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J Am Coll Cardiol. 2019 Sep 10;74(10):1304-1314. doi: 10.1016/j.jacc.2019.07.022.

Sleep Duration and Myocardial Infarction.

Author information

1
Broad Institute of MIT and Harvard, Cambridge, Massachusetts; Center for Genomic Medicine, Massachusetts General Hospital, Boston, Massachusetts.
2
Broad Institute of MIT and Harvard, Cambridge, Massachusetts; Center for Genomic Medicine, Massachusetts General Hospital, Boston, Massachusetts; Anesthesia, Critical Care and Pain Medicine, Massachusetts General Hospital and Harvard Medical School, Boston, Massachusetts.
3
Broad Institute of MIT and Harvard, Cambridge, Massachusetts; Center for Genomic Medicine, Massachusetts General Hospital, Boston, Massachusetts; Cardiology Division, Massachusetts General Hospital, Boston, Massachusetts.
4
Division of Endocrinology, Diabetes and Gastroenterology, Faculty of Biology, Medicine and Health, School of Medical Sciences, University of Manchester, Manchester, United Kingdom; Manchester Diabetes Centre, Central Manchester University Hospitals NHS Foundation Trust, Manchester Academic Health Science Centre, Manchester, United Kingdom.
5
Broad Institute of MIT and Harvard, Cambridge, Massachusetts; Department of Integrative Physiology, University of Colorado at Boulder, Boulder, Colorado. Electronic address: celine.vetter@colorado.edu.

Abstract

BACKGROUND:

Observational studies suggest associations between extremes of sleep duration and myocardial infarction (MI), but the causal contribution of sleep to MI and its potential to mitigate genetic predisposition to coronary disease is unclear.

OBJECTIVES:

This study sought to investigate associations between sleep duration and incident MI, accounting for joint effects with other sleep traits and genetic risk of coronary artery disease, and to assess causality using Mendelian randomization (MR).

METHODS:

In 461,347 UK Biobank (UKB) participants free of relevant cardiovascular disease, the authors estimated multivariable adjusted hazard ratios (HR) for MI (5,128 incident cases) across habitual self-reported short (<6 h) and long (>9 h) sleep duration, and examined joint effects with sleep disturbance traits and a coronary artery disease genetic risk score. The authors conducted 2-sample MR for short (24 single nucleotide polymorphisms) and continuous (71 single nucleotide polymorphisms) sleep duration with MI (n = 43,676 cases/128,199 controls), and replicated results in UKB (n = 12,111/325,421).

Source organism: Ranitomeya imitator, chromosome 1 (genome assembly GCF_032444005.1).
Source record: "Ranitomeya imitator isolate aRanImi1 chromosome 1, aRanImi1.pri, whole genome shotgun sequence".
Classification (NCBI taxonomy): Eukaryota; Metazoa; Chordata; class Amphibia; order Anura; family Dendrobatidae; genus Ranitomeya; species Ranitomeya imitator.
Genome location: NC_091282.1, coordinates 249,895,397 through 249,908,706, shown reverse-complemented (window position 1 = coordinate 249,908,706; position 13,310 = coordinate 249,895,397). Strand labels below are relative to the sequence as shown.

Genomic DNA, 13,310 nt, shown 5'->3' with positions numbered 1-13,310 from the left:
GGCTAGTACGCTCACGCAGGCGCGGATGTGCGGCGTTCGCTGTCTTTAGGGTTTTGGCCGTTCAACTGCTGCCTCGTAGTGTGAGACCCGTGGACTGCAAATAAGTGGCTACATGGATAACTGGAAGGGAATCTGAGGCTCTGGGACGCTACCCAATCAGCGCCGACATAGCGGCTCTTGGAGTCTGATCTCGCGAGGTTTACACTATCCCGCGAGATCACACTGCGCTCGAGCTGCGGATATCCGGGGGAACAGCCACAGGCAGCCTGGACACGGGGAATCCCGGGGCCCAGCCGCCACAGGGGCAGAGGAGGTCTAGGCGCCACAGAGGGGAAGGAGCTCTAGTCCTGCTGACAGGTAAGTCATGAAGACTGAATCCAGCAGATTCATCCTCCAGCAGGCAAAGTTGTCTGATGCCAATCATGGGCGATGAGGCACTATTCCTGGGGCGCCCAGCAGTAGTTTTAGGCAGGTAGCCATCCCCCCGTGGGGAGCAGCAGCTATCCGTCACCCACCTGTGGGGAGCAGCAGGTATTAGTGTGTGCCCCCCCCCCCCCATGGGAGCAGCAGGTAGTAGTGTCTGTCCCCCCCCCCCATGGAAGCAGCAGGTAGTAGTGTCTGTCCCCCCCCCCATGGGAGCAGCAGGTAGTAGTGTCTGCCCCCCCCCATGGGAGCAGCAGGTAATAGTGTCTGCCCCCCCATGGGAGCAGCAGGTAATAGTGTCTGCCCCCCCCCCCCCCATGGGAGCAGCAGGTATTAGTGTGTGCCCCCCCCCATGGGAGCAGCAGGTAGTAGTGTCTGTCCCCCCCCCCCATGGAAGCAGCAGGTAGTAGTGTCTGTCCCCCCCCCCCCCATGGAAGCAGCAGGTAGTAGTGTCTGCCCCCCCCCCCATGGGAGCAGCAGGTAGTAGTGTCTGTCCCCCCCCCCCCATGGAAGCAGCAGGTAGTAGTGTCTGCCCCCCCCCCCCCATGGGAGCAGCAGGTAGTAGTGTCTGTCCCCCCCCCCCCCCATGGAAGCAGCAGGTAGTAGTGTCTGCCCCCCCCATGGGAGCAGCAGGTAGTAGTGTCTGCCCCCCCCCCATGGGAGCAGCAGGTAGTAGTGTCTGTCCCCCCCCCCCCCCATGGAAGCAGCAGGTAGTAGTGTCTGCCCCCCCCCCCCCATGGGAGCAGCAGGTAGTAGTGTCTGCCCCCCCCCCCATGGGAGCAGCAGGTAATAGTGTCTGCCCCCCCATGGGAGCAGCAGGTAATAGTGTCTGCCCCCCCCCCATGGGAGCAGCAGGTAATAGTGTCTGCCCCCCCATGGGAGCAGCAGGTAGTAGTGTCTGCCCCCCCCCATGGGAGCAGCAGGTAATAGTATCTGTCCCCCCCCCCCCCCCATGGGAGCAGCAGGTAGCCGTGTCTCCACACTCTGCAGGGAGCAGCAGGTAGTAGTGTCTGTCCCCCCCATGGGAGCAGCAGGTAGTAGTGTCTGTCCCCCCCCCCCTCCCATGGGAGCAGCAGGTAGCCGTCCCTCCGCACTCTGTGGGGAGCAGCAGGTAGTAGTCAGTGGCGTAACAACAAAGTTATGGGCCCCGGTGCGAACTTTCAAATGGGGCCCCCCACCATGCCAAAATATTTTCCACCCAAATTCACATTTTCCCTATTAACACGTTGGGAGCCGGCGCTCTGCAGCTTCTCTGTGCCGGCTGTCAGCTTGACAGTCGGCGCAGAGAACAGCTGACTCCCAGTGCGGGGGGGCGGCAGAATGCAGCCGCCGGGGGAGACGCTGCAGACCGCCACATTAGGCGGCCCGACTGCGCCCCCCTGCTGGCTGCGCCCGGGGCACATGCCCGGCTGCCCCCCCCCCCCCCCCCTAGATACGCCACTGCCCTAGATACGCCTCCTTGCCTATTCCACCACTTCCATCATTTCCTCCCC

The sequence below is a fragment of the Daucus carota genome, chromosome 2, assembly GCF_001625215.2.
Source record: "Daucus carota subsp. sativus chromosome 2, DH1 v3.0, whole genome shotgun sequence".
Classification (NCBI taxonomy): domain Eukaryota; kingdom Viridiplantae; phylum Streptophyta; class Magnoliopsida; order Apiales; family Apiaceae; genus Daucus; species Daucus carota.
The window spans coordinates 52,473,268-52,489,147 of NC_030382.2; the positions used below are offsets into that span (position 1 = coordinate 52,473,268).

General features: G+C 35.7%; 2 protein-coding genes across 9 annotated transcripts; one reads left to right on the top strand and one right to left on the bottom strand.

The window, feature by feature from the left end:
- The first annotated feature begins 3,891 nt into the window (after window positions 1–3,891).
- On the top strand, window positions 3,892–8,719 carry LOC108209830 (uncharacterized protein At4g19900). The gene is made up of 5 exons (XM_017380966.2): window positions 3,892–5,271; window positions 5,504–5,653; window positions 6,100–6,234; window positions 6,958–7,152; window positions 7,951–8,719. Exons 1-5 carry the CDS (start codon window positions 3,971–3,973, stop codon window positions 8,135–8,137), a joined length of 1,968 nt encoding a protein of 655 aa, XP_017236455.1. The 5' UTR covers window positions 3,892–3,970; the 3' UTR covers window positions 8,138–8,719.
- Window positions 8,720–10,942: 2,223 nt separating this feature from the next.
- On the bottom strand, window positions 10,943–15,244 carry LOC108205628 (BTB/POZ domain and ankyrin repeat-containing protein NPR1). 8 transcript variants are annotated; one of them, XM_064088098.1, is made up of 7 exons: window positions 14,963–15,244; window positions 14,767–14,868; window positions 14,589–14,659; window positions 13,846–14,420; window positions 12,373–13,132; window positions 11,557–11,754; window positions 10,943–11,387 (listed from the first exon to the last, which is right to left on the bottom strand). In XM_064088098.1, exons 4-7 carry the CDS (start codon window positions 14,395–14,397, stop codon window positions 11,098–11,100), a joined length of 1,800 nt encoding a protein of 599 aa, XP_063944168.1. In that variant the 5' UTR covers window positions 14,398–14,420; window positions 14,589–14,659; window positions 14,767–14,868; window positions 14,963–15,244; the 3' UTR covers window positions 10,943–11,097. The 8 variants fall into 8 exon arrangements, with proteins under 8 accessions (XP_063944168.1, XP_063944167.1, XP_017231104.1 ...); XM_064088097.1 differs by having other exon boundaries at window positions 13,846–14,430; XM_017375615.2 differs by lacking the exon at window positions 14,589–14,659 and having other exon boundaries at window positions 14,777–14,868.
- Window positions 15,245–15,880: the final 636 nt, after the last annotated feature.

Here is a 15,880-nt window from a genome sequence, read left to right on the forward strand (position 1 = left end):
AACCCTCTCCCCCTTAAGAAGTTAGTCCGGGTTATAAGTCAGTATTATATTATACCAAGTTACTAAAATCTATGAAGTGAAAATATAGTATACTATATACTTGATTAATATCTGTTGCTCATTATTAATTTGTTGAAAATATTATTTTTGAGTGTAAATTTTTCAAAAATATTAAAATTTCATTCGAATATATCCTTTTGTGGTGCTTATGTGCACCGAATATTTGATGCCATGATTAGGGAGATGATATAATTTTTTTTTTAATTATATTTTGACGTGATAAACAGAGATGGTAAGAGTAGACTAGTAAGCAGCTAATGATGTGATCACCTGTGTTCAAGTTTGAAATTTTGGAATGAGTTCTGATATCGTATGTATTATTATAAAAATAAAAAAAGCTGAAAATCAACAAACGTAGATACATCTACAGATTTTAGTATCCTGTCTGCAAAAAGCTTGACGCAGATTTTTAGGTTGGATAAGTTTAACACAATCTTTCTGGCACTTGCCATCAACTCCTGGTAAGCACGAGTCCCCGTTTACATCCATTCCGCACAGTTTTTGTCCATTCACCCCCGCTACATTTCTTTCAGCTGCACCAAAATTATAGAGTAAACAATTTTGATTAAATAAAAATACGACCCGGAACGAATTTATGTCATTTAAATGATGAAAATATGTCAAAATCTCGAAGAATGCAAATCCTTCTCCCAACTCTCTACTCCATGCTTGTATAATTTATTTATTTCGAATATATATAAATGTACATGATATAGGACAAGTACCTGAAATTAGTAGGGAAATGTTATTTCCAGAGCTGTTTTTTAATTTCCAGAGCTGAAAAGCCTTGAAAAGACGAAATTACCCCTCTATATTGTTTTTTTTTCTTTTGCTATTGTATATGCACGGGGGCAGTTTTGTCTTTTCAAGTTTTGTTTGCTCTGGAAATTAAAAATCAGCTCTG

RESULTS:

Compared with sleeping 6 to 9 h/night, short sleepers had a 20% higher multivariable-adjusted risk of incident MI (HR: 1.20; 95% confidence interval [CI]: 1.07 to 1.33), and long sleepers had a 34% higher risk (HR: 1.34; 95% CI: 1.13 to 1.58); associations were independent of other sleep traits. Healthy sleep duration mitigated MI risk even among individuals with high genetic liability (HR: 0.82; 95% CI: 0.68 to 0.998). MR was consistent with a causal effect of short sleep duration on MI in CARDIoGRAMplusC4D (Coronary ARtery DIsease Genome wide Replication and Meta-analysis plus Coronary Artery Disease Genetics Consortium) (HR: 1.19; 95% CI: 1.09 to 1.29) and UKB (HR: 1.21; 95% CI: 1.08 to 1.37).

CONCLUSIONS:

Prospective observational and MR analyses support short sleep duration as a potentially causal risk factor for MI. Investigation of sleep extension to prevent MI may be warranted.

KEYWORDS:

Mendelian randomization; UK Biobank; coronary artery disease; genetic risk score; myocardial infarction; sleep duration

PMID:
31488267
PMCID:
PMC6785011
[Available on 2020-09-10]
DOI:
10.1016/j.jacc.2019.07.022

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